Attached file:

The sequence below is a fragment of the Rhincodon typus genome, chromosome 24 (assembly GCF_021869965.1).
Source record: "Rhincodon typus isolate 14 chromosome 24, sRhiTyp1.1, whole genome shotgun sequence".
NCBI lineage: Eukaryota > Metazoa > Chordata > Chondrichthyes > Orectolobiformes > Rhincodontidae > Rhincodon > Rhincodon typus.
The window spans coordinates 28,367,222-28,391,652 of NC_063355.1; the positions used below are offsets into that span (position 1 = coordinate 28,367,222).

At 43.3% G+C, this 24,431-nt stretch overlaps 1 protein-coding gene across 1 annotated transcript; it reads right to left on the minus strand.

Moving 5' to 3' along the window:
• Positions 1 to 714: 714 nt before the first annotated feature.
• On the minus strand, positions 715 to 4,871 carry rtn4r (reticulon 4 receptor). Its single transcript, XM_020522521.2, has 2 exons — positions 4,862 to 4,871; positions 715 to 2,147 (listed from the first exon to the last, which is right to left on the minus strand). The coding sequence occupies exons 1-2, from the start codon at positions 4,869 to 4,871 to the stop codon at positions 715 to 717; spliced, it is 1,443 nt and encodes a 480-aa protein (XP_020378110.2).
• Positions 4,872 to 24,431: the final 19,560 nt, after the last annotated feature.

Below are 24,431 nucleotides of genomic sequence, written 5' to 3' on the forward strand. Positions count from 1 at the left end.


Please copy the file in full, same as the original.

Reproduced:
The sequence below is a fragment of the Rhincodon typus genome, chromosome 24 (assembly GCF_021869965.1).
Source record: "Rhincodon typus isolate 14 chromosome 24, sRhiTyp1.1, whole genome shotgun sequence".
NCBI lineage: Eukaryota > Metazoa > Chordata > Chondrichthyes > Orectolobiformes > Rhincodontidae > Rhincodon > Rhincodon typus.
The window spans coordinates 28,367,222-28,391,652 of NC_063355.1; the positions used below are offsets into that span (position 1 = coordinate 28,367,222).

At 43.3% G+C, this 24,431-nt stretch overlaps 1 protein-coding gene across 1 annotated transcript; it reads right to left on the minus strand.

Moving 5' to 3' along the window:
• Positions 1 to 714: 714 nt before the first annotated feature.
• On the minus strand, positions 715 to 4,871 carry rtn4r (reticulon 4 receptor). Its single transcript, XM_020522521.2, has 2 exons — positions 4,862 to 4,871; positions 715 to 2,147 (listed from the first exon to the last, which is right to left on the minus strand). The coding sequence occupies exons 1-2, from the start codon at positions 4,869 to 4,871 to the stop codon at positions 715 to 717; spliced, it is 1,443 nt and encodes a 480-aa protein (XP_020378110.2).
• Positions 4,872 to 24,431: the final 19,560 nt, after the last annotated feature.

Below are 24,431 nucleotides of genomic sequence, written 5' to 3' on the forward strand. Positions count from 1 at the left end.